Anti-vaccine documentary, Covid and the Vaccine: Truth Lies, and Misconceptions Revealed features NBA Hall-of-Famer John Stockton.
According to the documentary’s website, the film attempts to answer the questions of “do masks really work,” “what is the real risk of dying from Covid,” and “how will we really know that a Covid vaccine is safe?” The filmmakers decided to use a basketball player’s opinion as one of their prominent voices to debunk science. A list of other experts who weigh in on the documentary are also provided on its website.
“This isn’t a virus cheating us of this opportunity,” Stockton says in the trailer. “It’s the guys making decisions saying, ‘No, no we’re too scared. We’re going to shut everything down. Sit in your house and be careful.’ My kids and my grandkids hearing these things and accepting them as truth when I know by my significant amount of research that it isn’t, it’s very frustrating.”
John Stockton in the Anti Vax Documentary: pic.twitter.com/xwclC7eZIv
— Alex. 👋🇧🇪🇧🇪🇧🇪 (@Dubs4O8) June 18, 2021
Stockton’s credentials on the topic are not provided in the trailer, but it’s hard to imagine the retired basketball player spent as much time researching the pandemic as the world’s elite medical experts. The NBA legend is also quoted on the doc’s website with a mention of Golden State Warriors star Steph Curry.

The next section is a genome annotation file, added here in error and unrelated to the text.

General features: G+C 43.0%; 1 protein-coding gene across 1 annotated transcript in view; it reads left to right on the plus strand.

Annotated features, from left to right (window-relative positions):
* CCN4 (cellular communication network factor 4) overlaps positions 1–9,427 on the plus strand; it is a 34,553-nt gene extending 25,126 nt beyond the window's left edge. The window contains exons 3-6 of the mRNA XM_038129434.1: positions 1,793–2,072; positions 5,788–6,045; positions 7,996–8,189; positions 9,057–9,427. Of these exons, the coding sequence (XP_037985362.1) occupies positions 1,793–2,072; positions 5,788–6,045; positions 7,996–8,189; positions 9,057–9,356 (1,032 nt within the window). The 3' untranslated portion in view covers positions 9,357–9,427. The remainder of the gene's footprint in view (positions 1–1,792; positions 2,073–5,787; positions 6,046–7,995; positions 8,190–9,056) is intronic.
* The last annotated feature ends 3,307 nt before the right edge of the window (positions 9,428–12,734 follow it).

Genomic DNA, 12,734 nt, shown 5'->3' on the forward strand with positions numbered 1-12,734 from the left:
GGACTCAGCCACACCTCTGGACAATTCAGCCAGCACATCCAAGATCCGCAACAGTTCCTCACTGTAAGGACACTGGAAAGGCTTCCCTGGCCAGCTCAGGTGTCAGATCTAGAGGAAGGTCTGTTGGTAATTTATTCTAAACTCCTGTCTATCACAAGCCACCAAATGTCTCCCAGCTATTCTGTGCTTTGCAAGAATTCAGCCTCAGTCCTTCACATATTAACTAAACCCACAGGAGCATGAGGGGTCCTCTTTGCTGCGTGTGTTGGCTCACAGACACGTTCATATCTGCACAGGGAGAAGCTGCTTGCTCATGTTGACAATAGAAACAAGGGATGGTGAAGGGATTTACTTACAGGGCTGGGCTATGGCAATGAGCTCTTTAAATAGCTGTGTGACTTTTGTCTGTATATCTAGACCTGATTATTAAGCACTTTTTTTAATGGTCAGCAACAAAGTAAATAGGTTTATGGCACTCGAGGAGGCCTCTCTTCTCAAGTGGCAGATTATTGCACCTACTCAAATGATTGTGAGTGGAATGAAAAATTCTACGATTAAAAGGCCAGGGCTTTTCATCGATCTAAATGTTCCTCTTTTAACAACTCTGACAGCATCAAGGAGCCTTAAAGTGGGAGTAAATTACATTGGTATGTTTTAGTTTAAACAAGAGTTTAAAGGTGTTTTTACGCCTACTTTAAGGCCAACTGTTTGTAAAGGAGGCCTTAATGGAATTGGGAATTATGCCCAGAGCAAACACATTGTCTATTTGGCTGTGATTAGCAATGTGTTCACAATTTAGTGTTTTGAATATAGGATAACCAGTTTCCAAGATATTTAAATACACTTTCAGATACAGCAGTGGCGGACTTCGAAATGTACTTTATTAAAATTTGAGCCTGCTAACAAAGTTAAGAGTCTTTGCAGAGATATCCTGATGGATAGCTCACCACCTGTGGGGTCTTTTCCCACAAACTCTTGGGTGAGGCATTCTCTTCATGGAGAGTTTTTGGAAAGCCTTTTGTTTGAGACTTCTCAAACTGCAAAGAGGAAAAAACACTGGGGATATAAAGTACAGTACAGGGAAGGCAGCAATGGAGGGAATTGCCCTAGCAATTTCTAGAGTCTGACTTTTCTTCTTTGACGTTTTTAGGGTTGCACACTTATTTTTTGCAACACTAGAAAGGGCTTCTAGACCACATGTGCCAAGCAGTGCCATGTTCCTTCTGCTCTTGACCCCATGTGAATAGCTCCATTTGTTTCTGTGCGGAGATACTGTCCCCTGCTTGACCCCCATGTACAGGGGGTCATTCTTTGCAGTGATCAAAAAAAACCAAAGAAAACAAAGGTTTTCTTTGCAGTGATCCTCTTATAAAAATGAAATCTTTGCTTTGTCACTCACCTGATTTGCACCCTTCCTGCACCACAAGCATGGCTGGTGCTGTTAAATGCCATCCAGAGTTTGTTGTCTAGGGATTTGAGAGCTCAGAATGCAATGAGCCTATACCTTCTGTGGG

“One of the things that sticks in my head is losing someone like Steph Curry to basketball would be a crime,” Stockton says. “I just think what a disappointment to this world it would be if that guy didn’t become who he is. So I wonder who we are missing out on right now.”
Stockton’s quote appears to infer that because youth leagues were stunted by a global pandemic, children might not fulfill their future playing potential. However, if a kid is going to be the next Steph Curry, they should be able to persevere through a break from playing competitively for a few months.
Stockton played his entire 19-year NBA career with the Utah Jazz and remains the league’s all-time assist leader. Despite playing with fellow basketball hall-of-famer Karl Malone for 18 of those seasons, the duo failed to win a championship.
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